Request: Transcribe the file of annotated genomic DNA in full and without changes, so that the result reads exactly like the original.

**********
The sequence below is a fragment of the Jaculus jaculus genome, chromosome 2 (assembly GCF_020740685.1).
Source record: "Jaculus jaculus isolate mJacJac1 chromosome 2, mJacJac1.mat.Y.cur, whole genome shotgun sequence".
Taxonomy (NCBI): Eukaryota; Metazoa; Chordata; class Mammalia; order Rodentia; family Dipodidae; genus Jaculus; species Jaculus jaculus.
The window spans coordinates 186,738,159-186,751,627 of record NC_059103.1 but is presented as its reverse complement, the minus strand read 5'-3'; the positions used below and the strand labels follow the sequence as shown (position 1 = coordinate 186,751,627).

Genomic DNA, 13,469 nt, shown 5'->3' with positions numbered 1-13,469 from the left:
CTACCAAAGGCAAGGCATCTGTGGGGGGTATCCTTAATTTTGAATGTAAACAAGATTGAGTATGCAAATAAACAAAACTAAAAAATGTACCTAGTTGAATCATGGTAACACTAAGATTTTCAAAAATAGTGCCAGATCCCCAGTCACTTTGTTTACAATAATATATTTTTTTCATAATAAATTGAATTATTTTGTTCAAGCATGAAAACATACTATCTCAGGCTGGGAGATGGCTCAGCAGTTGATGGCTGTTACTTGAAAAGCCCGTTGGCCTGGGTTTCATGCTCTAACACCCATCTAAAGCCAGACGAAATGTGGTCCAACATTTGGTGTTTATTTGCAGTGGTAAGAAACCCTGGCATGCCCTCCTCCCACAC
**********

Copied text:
The sequence below is a fragment of the Jaculus jaculus genome, chromosome 2 (assembly GCF_020740685.1).
Source record: "Jaculus jaculus isolate mJacJac1 chromosome 2, mJacJac1.mat.Y.cur, whole genome shotgun sequence".
Taxonomy (NCBI): Eukaryota; Metazoa; Chordata; class Mammalia; order Rodentia; family Dipodidae; genus Jaculus; species Jaculus jaculus.
The window spans coordinates 186,738,159-186,751,627 of record NC_059103.1 but is presented as its reverse complement, the minus strand read 5'-3'; the positions used below and the strand labels follow the sequence as shown (position 1 = coordinate 186,751,627).

Genomic DNA, 13,469 nt, shown 5'->3' with positions numbered 1-13,469 from the left:
CTACCAAAGGCAAGGCATCTGTGGGGGGTATCCTTAATTTTGAATGTAAACAAGATTGAGTATGCAAATAAACAAAACTAAAAAATGTACCTAGTTGAATCATGGTAACACTAAGATTTTCAAAAATAGTGCCAGATCCCCAGTCACTTTGTTTACAATAATATATTTTTTTCATAATAAATTGAATTATTTTGTTCAAGCATGAAAACATACTATCTCAGGCTGGGAGATGGCTCAGCAGTTGATGGCTGTTACTTGAAAAGCCCGTTGGCCTGGGTTTCATGCTCTAACACCCATCTAAAGCCAGACGAAATGTGGTCCAACATTTGGTGTTTATTTGCAGTGGTAAGAAACCCTGGCATGCCCTCCTCCCACAC